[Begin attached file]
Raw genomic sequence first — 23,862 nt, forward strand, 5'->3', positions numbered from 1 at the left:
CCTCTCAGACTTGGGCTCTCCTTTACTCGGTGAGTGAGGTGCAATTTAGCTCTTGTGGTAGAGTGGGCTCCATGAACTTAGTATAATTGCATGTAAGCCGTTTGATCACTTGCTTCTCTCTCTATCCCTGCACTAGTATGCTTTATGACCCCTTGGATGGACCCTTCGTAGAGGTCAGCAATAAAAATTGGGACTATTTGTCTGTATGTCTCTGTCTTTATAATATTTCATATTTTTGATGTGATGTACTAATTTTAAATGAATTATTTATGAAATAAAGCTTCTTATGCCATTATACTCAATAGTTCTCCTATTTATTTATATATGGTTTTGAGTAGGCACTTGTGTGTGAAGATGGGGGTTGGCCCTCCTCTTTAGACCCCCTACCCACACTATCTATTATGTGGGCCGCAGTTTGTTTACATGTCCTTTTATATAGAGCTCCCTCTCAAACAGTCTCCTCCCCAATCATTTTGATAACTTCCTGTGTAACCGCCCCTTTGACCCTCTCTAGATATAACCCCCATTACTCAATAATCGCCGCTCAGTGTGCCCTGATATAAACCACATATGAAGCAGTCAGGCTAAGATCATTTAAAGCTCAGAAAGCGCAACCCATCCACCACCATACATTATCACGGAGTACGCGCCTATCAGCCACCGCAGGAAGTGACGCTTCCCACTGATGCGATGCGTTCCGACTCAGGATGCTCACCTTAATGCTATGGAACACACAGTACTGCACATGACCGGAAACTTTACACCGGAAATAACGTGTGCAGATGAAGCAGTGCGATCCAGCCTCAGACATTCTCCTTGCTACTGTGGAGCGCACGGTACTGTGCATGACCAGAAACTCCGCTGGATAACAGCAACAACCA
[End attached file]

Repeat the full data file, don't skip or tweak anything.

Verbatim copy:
Raw genomic sequence first — 23,862 nt, forward strand, 5'->3', positions numbered from 1 at the left:
CCTCTCAGACTTGGGCTCTCCTTTACTCGGTGAGTGAGGTGCAATTTAGCTCTTGTGGTAGAGTGGGCTCCATGAACTTAGTATAATTGCATGTAAGCCGTTTGATCACTTGCTTCTCTCTCTATCCCTGCACTAGTATGCTTTATGACCCCTTGGATGGACCCTTCGTAGAGGTCAGCAATAAAAATTGGGACTATTTGTCTGTATGTCTCTGTCTTTATAATATTTCATATTTTTGATGTGATGTACTAATTTTAAATGAATTATTTATGAAATAAAGCTTCTTATGCCATTATACTCAATAGTTCTCCTATTTATTTATATATGGTTTTGAGTAGGCACTTGTGTGTGAAGATGGGGGTTGGCCCTCCTCTTTAGACCCCCTACCCACACTATCTATTATGTGGGCCGCAGTTTGTTTACATGTCCTTTTATATAGAGCTCCCTCTCAAACAGTCTCCTCCCCAATCATTTTGATAACTTCCTGTGTAACCGCCCCTTTGACCCTCTCTAGATATAACCCCCATTACTCAATAATCGCCGCTCAGTGTGCCCTGATATAAACCACATATGAAGCAGTCAGGCTAAGATCATTTAAAGCTCAGAAAGCGCAACCCATCCACCACCATACATTATCACGGAGTACGCGCCTATCAGCCACCGCAGGAAGTGACGCTTCCCACTGATGCGATGCGTTCCGACTCAGGATGCTCACCTTAATGCTATGGAACACACAGTACTGCACATGACCGGAAACTTTACACCGGAAATAACGTGTGCAGATGAAGCAGTGCGATCCAGCCTCAGACATTCTCCTTGCTACTGTGGAGCGCACGGTACTGTGCATGACCAGAAACTCCGCTGGATAACAGCAACAACCA